Eldridge Resident Concerned About Area Pipeline Locations
By Phil Roberts

Eldridge News
9 April 2003

USA, ILL, Eldridge

It was Sunday, Feb. 2, and flames were shooting high into the air in rural Mercer County, Ill. A 24-inch-diameter natural gas pipeline that runs beneath a field between Viola and New Windsor had ruptured, causing an explosion and fire that scared nearby residents, forced evacuation of the 15 or so homes within a 2-mile radius and started grass fires that could not be put out until crews had shut off the gas supply.

Luckily, the rupture in the line, which is owned by ANR Pipeline, a subsidiary of El Paso Corp., did not cause an injuries. But that has not always been the case in pipeline accidents.

On Saturday, Aug. 19, 2000, a 30-inch-diameter natural gas pipeline operated by El Paso near Carlsbad, N.M., ruptured. The resulting explosion and fire killed 12 people who were camping under a bridge that carried the pipeline over the Pecos River.

Two pipelines run east and west in an area south of Eldridge that is destined for development. And some people want those who are building or buying houses or businesses in Eldridge to be aware of the potential danger of locating near a pipeline.

Among those who are concerned is John Higgins Sr., a member of the Eldridge Planning and Zoning Commission. He said one of the two pipelines in Eldridge is a 10-inch gas line that, according to Higgins, was installed more than 30 years ago and can be used for liquid petroleum or gasoline and can be charged to up to 1,740 pounds. It is owned by a company called Kinder Morgan. Higgins said the other line is a 36-inch natural gas line that was installed in 1998 by Northern Border and can be charged to 1,000 pounds.

He was aware of the danger of pipeline explosions, said Higgins, long before the recent blast near Viola in Mercer County. But for him and others, "That really brought the point home."

Higgins said he first started thinking about the safety of Eldridge's pipelines while watching a true story about a runaway train in California on a television program. The train derailed in a town, and the cars destroyed some houses that had been built close to the tracks. Bulldozers were brought in to scrape away debris, Higgins notes. "They were cleaning off top soil, and they ended up hitting a gasoline pipeline." Contractors and others who hit pipelines while digging are, in fact, the largest reason for pipeline ruptures, pipeline officials say. "If it's buried, you forget about it," Higgins reasoned.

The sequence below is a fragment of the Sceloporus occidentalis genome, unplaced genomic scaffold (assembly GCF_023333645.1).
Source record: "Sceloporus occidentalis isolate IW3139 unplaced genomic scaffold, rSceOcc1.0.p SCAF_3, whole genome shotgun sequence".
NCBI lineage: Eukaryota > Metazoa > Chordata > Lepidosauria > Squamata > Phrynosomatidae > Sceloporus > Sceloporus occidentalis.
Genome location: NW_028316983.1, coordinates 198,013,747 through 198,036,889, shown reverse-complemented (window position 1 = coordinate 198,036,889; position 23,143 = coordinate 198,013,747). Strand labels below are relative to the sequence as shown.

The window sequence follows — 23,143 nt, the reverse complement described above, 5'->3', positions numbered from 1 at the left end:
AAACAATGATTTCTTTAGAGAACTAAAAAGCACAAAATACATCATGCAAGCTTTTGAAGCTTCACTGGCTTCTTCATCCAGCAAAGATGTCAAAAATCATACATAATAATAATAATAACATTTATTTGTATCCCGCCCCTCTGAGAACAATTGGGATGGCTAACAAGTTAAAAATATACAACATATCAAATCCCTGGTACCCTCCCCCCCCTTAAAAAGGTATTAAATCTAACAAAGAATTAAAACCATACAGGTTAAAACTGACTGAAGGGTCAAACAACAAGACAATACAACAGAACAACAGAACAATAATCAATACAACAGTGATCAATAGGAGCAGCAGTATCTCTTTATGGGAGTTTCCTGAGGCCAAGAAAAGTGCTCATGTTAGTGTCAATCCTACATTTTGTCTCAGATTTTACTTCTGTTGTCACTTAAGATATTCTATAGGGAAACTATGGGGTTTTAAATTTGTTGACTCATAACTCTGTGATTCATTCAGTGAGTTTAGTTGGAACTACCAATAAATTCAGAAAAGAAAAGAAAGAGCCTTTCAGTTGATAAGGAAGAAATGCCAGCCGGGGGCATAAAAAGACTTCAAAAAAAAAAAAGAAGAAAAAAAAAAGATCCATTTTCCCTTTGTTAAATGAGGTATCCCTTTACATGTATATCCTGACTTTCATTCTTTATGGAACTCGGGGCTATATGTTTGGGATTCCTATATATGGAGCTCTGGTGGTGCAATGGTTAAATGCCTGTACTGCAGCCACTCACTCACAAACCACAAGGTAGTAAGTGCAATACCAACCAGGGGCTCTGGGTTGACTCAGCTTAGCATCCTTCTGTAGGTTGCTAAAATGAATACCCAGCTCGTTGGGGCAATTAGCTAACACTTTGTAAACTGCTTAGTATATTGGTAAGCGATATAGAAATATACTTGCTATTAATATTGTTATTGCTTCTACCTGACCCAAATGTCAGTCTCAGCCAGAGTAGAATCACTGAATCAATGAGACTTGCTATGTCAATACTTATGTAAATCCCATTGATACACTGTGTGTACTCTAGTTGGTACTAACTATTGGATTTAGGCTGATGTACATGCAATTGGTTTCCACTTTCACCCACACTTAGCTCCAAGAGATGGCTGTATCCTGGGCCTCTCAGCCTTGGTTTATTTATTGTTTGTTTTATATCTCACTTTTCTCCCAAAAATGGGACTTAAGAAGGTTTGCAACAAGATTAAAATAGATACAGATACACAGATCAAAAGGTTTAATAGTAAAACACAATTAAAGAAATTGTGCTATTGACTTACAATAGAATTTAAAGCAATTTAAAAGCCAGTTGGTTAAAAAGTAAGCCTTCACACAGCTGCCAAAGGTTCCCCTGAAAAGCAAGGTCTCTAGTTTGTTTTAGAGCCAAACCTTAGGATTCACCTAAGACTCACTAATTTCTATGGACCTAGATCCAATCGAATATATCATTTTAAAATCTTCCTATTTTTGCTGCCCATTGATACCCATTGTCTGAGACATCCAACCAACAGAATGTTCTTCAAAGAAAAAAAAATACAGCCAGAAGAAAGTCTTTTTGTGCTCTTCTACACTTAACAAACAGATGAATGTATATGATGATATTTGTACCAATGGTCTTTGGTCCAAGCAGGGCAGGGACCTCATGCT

But careless people are not the cause of all pipeline accidents. Higgins notes that, if a pipeline with only 3 to 4 feet of topsoil runs across a hilly farm where erosion has removed much of the cover, it would be possible that a farmer plowing could rupture it.

There are other causes of pipeline ruptures, too. The National Transportation Safety Board determined that the deadly rupture in New Mexico was caused by a significant reduction in pipe wall thickness and severe internal corrosion due to El Paso Natural Gas Co.'s failure "to prevent, detect or control internal corrosion" in its pipeline.

Also contributing to the accident, said the NTSB, were ineffective federal inspections that failed to identify deficiencies in El Paso's internal corrosion control program. The NTSB also determined that pipeline safety regulations don't provide adequate guidance to pipeline operators or enforcement personnel in mitigating pipeline internal corrosion, and it made numerous recommendations intended to solve that problem. All of that, of course, is too late for the 12 campers who died in Carlsbad. But Higgins is raising some pipeline awareness now in Eldridge in hopes it may prevent someone from building on or near one of these potential bombs.

Higgins raises issue at meeting